So, getting back to higher education, what process found there is analogous to the real world of work? Grading is an obvious answer. The student (like an employee) is evaluated based on his/her performance in such assignments as term reports and exams and behaviors such as class participation. The evaluator is ultimately the instructor (like a boss/supervisor) even in large classes where there is delegation to teaching assistants (TAs). Although there is no direct pay linked to grades in college, opportunities for graduate school or scholarships or research assistant jobs are associated with good grades.


As it happens, I co-teach a course on California Policy Issues. I won’t go into details, but the course has been taught at UCLA since 1994.[2] It now enrolls 60 students and is routinely over-subscribed (wait listed). For various reasons, the sponsoring department would like to upgrade the course so that it would give students additional credit. To make the change, an application must be completed and submitted. The instructions for filling out the requisite application indicate that a syllabus should be part of the application and say that the syllabus should include a “description of grading policy, specifically, the percentage that each component carries in determining a student’s career grade.” (Italics taken from instructions)


Here is what the current syllabus in fact says:

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GRADING POLICY: Unlike other classes you will have taken at UCLA, we do not use a mechanical formula for course grading, i.e., X% for this; Y% for that.  We do look at such matters as your record in terms of absences, lateness to class, leaving class early, and failure to hand in assignments on time.  The two instructors make a joint judgment about the quality of your individual and team reports as well as other aspects of your record.  In making that evaluation, we look to see if suggestions we made on the outlines and drafts were followed in the final product.  In short, we evaluate student performance in PP 10b in the way real-world future employers are likely to evaluate you. Your real-world future employers are very unlikely to evaluate you on the basis of some simple formula of X% for this and Y% for that…[3]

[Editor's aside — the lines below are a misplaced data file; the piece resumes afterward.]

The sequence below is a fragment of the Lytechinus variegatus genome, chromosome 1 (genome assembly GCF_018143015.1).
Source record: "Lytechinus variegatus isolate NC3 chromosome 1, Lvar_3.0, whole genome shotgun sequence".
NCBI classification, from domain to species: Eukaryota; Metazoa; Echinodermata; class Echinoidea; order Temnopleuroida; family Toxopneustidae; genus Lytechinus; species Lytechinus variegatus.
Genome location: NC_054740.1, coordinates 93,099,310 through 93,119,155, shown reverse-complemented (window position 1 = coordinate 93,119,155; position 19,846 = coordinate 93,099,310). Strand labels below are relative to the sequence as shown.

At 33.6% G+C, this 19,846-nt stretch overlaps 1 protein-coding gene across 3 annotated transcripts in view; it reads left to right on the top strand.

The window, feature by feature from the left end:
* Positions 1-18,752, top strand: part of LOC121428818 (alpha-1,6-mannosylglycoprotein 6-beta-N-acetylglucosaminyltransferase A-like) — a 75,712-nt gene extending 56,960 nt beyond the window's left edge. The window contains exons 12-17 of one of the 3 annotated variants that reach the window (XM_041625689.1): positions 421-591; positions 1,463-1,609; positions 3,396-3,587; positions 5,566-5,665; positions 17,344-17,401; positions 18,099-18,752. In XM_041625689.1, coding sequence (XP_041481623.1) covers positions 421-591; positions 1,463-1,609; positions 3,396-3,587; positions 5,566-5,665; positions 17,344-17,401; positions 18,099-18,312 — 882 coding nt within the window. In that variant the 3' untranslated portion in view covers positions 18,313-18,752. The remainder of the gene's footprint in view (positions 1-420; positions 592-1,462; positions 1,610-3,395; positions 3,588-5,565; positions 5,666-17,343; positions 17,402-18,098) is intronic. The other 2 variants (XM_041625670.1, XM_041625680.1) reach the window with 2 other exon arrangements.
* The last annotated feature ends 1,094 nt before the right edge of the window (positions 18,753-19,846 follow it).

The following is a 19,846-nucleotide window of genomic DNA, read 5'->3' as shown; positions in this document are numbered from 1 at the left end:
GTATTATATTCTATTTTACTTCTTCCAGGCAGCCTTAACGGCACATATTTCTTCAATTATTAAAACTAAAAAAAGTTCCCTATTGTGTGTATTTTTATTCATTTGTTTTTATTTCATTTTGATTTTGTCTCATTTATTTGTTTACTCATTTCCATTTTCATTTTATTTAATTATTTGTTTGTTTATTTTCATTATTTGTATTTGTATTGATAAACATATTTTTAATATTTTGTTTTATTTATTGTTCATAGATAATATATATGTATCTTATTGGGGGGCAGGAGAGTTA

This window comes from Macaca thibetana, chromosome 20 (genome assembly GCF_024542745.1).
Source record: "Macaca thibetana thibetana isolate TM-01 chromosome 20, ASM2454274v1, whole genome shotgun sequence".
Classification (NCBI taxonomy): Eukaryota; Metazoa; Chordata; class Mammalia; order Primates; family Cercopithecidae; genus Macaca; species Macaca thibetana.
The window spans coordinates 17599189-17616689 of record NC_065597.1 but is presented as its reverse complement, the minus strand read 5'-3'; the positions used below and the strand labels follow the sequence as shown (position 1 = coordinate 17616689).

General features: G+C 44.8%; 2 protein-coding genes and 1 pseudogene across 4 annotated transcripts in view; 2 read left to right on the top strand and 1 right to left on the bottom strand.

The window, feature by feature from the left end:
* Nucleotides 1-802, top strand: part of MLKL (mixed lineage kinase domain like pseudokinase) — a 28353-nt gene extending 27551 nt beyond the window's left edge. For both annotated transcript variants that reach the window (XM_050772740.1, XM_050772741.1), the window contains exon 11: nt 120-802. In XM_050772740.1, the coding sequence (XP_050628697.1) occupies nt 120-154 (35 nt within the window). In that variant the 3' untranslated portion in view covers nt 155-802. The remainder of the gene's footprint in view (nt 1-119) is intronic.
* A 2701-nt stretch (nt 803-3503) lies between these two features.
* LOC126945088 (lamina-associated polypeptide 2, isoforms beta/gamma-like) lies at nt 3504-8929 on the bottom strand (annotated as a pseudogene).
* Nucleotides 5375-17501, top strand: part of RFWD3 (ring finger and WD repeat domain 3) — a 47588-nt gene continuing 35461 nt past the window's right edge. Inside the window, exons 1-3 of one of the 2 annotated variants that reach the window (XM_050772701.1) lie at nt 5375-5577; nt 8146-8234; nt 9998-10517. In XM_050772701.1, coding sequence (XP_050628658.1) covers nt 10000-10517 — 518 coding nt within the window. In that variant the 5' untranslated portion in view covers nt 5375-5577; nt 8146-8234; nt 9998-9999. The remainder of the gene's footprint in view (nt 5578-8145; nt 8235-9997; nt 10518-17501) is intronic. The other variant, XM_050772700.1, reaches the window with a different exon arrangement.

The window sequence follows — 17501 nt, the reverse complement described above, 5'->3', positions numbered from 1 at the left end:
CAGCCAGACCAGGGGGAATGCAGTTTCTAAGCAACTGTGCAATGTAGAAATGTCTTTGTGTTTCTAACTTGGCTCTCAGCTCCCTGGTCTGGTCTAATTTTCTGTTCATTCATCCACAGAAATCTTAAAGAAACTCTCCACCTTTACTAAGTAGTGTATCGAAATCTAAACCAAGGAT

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Exactly how this particular issue will be resolved has yet to be determined. However, there won’t be a change in the grading policy from its current subjective format. We will see whether the university powers-that-be will be flexible enough to accept a course that actually has workplace-like attributes when it comes to student evaluation.


So research alert for labor economists and educational specialists! We are about to have a direct test of the idea that what students learn in college is of general application to their later employment.

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[1] http://www.nber.org/papers/w16540.pdf.

[2] I have posted about the course previously: http://employmentpolicy.org/page-1775968/3930230 and http://employmentpolicy.org/page-1775968/3937639.

[3] https://issuu.com/danieljbmitchell/docs/10brd16.